×   Your previous content has been restored.   Clear editor

×   You cannot paste images directly. Upload or insert images from URL.

 Share



  • Want to join this community?

    We'd love to have you!

    Sign Up
  • Support TST Affiliates

    TourStriker PlaneMate
    Golfer's Journal
    FlightScope Mevo
    Use the code "iacas" for 10% off Mevo after clicking this link. For Mevo+, click this link or the image above.
  • Posts

    • 1. So people who fail out, have to pay loans back, but if you graduate then your loan should be forgiven? I don’t see why banks would ever give loans out then. With that logic, I would think college would become less accessible not more accessible.    2. If you don’t think cost should be an issue, then are you willing to pay for others to go? Things cost money. That’s life, that’s reality. Someone will have to pay for it…are you willing to pay for others to go?  I have two kids I’d love for you to pay for.  I’m not willing to pay for others’ college education as it’s a privilege, not a right. I’ve already paid for my own.  Again, people should be responsible for themselves and stop acting as if they are entitled to everything regardless of their ability to pay for things.   And if you and others who want their education paid for and want to live in China under their form of government, go ahead. I’m not interested in that. 
    • I think it might be said that if you can succeed in college then you are entitled to loan forgiveness.  Do you want China and other countries far exceeding us in education?  The bottom line is that loans shouldn't be a factor.  We need to find a way for kids who have a drive to succeed in school get to go to school.  Advanced education, in certain areas, should be covered.  Doctors and lawyers and such...
    • It sounds like you’re arguing that some students would have to drop out is a reason to forgive the loan…as if college college is an entitled right…that everyone is entitled to college.  It’s not; it’s like a car: you might need it for a job or career, but you’re not entitled to a car. You can buy one if you can afford it.  With that line of logic, where do you draw the line?  If I can’t afford my house and I would otherwise need to be homeless, then is the bank supposed to forgive my loan?  I’m not entitled to anything I can’t afford. It’s called living within my means and being fiscally responsible.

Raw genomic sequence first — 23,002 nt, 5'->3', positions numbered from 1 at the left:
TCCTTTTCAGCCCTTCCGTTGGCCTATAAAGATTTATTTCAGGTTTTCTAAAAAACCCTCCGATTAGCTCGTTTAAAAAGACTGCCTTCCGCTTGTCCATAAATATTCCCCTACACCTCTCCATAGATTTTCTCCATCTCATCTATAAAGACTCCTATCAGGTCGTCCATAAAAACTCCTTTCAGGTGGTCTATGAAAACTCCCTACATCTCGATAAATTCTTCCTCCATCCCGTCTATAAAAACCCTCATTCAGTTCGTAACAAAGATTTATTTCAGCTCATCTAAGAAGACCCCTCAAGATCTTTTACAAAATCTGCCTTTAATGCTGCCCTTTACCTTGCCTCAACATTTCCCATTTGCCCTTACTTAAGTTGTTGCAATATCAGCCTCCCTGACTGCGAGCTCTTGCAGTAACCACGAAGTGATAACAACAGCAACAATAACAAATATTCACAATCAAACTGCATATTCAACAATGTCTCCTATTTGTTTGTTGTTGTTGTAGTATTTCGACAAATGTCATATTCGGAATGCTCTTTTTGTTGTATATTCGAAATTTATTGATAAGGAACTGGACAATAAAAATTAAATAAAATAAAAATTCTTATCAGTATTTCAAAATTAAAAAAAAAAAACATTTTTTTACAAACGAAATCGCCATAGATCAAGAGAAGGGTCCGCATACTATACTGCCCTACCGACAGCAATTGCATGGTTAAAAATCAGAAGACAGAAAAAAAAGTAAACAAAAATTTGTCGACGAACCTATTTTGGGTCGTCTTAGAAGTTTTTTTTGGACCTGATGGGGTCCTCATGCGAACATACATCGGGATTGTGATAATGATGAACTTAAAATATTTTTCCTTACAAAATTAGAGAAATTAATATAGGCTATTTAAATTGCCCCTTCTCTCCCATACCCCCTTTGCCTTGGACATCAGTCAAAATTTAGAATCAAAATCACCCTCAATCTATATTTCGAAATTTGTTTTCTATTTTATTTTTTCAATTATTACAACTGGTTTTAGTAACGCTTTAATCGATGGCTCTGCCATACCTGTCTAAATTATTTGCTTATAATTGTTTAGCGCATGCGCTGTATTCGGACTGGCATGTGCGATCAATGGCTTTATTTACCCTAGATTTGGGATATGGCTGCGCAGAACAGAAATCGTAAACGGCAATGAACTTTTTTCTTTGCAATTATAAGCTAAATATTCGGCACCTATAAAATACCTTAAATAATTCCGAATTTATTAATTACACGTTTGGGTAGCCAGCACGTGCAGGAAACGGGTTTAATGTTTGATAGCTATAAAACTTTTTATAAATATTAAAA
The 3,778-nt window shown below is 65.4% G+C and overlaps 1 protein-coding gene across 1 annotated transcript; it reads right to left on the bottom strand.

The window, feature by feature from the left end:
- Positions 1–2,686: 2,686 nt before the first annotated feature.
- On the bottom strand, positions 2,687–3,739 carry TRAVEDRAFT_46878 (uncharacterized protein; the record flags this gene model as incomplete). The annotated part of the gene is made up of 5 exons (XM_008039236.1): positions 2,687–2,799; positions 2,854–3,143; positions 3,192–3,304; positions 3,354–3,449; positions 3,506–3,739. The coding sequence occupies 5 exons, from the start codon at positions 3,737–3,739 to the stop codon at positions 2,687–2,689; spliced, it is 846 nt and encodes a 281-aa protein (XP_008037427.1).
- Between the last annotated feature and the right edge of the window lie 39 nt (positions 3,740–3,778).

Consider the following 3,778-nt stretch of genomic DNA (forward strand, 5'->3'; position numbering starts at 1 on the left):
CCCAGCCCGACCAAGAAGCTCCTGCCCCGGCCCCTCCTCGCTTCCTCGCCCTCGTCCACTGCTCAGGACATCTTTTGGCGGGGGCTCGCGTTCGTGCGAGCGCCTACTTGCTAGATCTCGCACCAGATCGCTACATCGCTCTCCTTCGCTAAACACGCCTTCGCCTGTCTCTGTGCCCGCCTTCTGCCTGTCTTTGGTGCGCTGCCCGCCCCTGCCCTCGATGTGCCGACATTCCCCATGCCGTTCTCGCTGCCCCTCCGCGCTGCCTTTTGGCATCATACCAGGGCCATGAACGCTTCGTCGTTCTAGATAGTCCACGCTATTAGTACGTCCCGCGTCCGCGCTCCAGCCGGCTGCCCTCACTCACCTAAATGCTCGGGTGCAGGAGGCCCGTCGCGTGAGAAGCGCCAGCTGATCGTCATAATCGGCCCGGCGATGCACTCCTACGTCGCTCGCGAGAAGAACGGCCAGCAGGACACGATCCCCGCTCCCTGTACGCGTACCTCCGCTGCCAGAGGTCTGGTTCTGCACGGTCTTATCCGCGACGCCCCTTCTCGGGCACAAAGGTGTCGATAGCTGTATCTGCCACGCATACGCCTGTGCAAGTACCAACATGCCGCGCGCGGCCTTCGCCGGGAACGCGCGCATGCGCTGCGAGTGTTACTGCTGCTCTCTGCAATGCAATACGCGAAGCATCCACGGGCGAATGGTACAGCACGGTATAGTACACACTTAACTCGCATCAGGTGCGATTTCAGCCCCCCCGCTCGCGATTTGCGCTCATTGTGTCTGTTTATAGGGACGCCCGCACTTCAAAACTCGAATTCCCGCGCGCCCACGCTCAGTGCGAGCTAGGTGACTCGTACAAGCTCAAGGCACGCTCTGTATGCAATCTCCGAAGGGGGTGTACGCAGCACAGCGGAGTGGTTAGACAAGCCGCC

• A lot of students, if they didn't take out the loan, would have to drop out of college.  In the STEM areas we need those students in school.  So I'm not terrifically opposed to forgiving loans.  Also, it's a small boost to the economy, allowing those graduates to spend their discretionary income and feed the the consumer economy. I paid off all my student loans... took some time.  Now, I need to call a credit card company or two to see if they'll forgive my loans...
    • I’d agreed with this logic 100%. I paid off my loans. It’s called being responsible for your decisions. Simply enough, I think people should be held responsible and be accountable for the decisions they make. I think our society is becoming increasingly irresponsible or denying personal accountability as people want to make excuses as to why they shouldn’t be held accountable for their own choices.    Ignorance is no excuse. They made the decision. They should seek wise council before taking the loan out. Maybe they could learn from their mistakes instead of bailing everyone out and they learn nothing except that they won’t be held responsible for the decisions they make.   having said all of that, moving forward, I’d agree college unjustifiably expensive and reform would be welcomed
  • Today's Birthdays

    1. Augie
      Augie
      (63 years old)
    2. Dukes1304
      Dukes1304
      (36 years old)
    3. Mmgolfwiz
      Mmgolfwiz
      (58 years old)

×
×
  • Create New...

Important Information

Welcome to TST! Signing up is free, and you'll see fewer ads and can talk with fellow golf enthusiasts! By using TST, you agree to our Terms of Use, our Privacy Policy, and our Guidelines.

The popup will be closed in 10 seconds...